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Note to stanza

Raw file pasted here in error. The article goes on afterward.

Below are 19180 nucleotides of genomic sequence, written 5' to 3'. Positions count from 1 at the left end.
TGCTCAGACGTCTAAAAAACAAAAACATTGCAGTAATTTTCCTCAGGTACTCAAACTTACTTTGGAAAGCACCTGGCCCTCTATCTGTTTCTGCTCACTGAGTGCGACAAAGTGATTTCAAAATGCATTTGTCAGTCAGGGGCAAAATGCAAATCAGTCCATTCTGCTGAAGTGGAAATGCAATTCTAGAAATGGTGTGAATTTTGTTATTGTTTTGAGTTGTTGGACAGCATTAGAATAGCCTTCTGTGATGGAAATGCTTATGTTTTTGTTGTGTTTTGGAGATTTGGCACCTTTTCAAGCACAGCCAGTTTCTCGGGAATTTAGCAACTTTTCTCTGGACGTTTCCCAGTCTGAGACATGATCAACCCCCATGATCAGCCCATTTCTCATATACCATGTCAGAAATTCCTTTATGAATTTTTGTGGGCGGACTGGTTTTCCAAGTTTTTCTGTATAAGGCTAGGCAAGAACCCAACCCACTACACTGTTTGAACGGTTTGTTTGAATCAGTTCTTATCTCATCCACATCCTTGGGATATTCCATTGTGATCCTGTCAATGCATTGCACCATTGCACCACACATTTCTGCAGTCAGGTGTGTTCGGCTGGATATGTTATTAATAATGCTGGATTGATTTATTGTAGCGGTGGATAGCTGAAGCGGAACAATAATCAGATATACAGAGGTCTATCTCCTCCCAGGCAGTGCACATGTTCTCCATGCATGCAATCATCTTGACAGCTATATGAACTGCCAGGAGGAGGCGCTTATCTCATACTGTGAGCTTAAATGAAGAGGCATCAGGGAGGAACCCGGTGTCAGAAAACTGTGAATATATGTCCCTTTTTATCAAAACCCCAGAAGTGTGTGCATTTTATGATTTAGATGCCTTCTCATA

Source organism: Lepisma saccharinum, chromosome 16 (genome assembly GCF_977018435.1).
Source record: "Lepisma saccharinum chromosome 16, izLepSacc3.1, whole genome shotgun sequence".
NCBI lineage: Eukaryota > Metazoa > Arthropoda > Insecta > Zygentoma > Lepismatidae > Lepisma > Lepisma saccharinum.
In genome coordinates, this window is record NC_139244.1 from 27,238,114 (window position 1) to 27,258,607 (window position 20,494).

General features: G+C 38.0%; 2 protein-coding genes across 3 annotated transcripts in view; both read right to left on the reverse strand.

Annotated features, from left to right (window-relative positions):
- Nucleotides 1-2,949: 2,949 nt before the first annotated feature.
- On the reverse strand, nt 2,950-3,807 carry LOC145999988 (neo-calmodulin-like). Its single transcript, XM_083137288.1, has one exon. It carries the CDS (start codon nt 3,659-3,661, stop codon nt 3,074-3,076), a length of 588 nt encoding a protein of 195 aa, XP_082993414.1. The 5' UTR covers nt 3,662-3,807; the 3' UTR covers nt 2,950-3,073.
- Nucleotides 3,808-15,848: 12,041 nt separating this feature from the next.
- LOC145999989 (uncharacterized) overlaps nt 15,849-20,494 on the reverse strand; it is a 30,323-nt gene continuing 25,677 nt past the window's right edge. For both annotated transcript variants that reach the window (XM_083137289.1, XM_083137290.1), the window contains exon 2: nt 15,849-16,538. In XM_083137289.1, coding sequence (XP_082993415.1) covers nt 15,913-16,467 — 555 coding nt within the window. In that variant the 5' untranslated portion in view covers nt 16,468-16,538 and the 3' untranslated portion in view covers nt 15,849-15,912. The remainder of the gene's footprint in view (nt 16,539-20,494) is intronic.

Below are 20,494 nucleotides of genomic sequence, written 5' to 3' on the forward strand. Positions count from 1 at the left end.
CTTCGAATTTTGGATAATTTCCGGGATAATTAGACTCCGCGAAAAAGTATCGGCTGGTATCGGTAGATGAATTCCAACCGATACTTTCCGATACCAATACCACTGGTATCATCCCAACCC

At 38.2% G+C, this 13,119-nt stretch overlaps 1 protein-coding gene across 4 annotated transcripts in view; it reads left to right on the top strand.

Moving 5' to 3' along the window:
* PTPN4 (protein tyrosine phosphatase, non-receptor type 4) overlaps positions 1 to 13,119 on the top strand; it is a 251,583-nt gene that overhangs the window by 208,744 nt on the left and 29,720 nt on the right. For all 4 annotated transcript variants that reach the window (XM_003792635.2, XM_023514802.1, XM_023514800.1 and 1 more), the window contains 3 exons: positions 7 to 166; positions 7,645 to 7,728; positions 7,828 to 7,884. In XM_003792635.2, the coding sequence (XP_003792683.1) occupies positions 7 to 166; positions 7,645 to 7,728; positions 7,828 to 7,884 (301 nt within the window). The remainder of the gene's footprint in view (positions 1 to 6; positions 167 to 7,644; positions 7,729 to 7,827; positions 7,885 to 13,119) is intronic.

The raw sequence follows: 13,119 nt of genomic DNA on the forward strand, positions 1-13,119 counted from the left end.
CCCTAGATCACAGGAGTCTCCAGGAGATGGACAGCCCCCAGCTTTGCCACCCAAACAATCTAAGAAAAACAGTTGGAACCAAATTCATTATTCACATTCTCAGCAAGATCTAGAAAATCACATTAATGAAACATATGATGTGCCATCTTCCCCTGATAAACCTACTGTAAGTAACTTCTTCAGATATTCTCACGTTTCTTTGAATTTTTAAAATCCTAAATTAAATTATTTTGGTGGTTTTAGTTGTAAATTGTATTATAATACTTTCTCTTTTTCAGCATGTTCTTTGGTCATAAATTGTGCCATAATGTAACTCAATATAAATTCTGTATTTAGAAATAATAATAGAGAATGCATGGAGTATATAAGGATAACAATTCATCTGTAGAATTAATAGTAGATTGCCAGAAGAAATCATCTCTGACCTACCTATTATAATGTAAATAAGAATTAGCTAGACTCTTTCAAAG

[1-2] skal kenna þessi heiti kellu ‘one must qualify these names for woman’: The sense of kenna (kenna við or til) in poetics is ‘call something or someone after something or someone else’ (Clunies Ross 1987, 51). This technical meaning is probably implied here; i.e. that each of the ókend heiti listed below must be supplied with a determinant to form a periphrastic phrase, a kenning (cf. kent heiti = kenning in Snorri’s definition of the latter in Skm; see SnE 1998, I, 5, II, 334). Konráð Gíslason (Nj 1875-89, II, 903) calls attention to the fact that the anonymous compiler of the þula adopted the stylistically inferior kella f. (from kerling ‘old woman’, see Þul Kvenna I l. 8 and Note there) rather than a common neutral word for ‘woman’ (e.g. kona) in the introductory line of the first stanza. The low style, he believes, could have been intended to emphasise the difference in value between the poetic terms for ‘woman’ called Kvenna heiti and the half-finished terms ókend heiti, which were used merely as base-words in woman-kennings. Kock (NN §1904C, D), on the other hand, argues that the ókend heiti listed in this þula are so-called half-kennings, i.e. kenning base-words which, owing to their frequent appearance in this type of poetic circumlocution, could be used in skaldic verse without their determinants. He maintains that kenna in this context means ‘tell, list, enumerate’ and that the verb is used in the same sense as segja ‘say’ or telja ‘tell, count’ in other catalogues of heiti.
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